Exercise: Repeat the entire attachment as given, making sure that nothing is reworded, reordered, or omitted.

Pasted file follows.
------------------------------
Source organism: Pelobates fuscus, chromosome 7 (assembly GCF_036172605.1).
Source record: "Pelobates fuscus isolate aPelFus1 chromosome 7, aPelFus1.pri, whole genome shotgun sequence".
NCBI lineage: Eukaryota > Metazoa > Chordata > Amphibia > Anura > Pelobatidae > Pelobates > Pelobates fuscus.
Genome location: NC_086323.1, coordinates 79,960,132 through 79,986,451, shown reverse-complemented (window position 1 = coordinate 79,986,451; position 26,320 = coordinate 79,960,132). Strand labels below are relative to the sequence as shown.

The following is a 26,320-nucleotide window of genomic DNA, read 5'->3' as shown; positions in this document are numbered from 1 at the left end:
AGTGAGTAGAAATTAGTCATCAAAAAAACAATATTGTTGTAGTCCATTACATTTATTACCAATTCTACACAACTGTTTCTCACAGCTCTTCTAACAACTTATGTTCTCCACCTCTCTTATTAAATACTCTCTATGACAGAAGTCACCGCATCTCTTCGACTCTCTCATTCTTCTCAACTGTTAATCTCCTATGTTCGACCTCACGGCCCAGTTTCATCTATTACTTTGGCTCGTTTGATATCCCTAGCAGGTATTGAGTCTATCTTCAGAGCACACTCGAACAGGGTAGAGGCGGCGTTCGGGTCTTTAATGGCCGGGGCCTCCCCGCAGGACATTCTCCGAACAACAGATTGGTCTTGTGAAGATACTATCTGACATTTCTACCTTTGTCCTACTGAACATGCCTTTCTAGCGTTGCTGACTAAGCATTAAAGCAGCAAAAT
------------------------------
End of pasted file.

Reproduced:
Source organism: Pelobates fuscus, chromosome 7 (assembly GCF_036172605.1).
Source record: "Pelobates fuscus isolate aPelFus1 chromosome 7, aPelFus1.pri, whole genome shotgun sequence".
NCBI lineage: Eukaryota > Metazoa > Chordata > Amphibia > Anura > Pelobatidae > Pelobates > Pelobates fuscus.
Genome location: NC_086323.1, coordinates 79,960,132 through 79,986,451, shown reverse-complemented (window position 1 = coordinate 79,986,451; position 26,320 = coordinate 79,960,132). Strand labels below are relative to the sequence as shown.

The following is a 26,320-nucleotide window of genomic DNA, read 5'->3' as shown; positions in this document are numbered from 1 at the left end:
AGTGAGTAGAAATTAGTCATCAAAAAAACAATATTGTTGTAGTCCATTACATTTATTACCAATTCTACACAACTGTTTCTCACAGCTCTTCTAACAACTTATGTTCTCCACCTCTCTTATTAAATACTCTCTATGACAGAAGTCACCGCATCTCTTCGACTCTCTCATTCTTCTCAACTGTTAATCTCCTATGTTCGACCTCACGGCCCAGTTTCATCTATTACTTTGGCTCGTTTGATATCCCTAGCAGGTATTGAGTCTATCTTCAGAGCACACTCGAACAGGGTAGAGGCGGCGTTCGGGTCTTTAATGGCCGGGGCCTCCCCGCAGGACATTCTCCGAACAACAGATTGGTCTTGTGAAGATACTATCTGACATTTCTACCTTTGTCCTACTGAACATGCCTTTCTAGCGTTGCTGACTAAGCATTAAAGCAGCAAAAT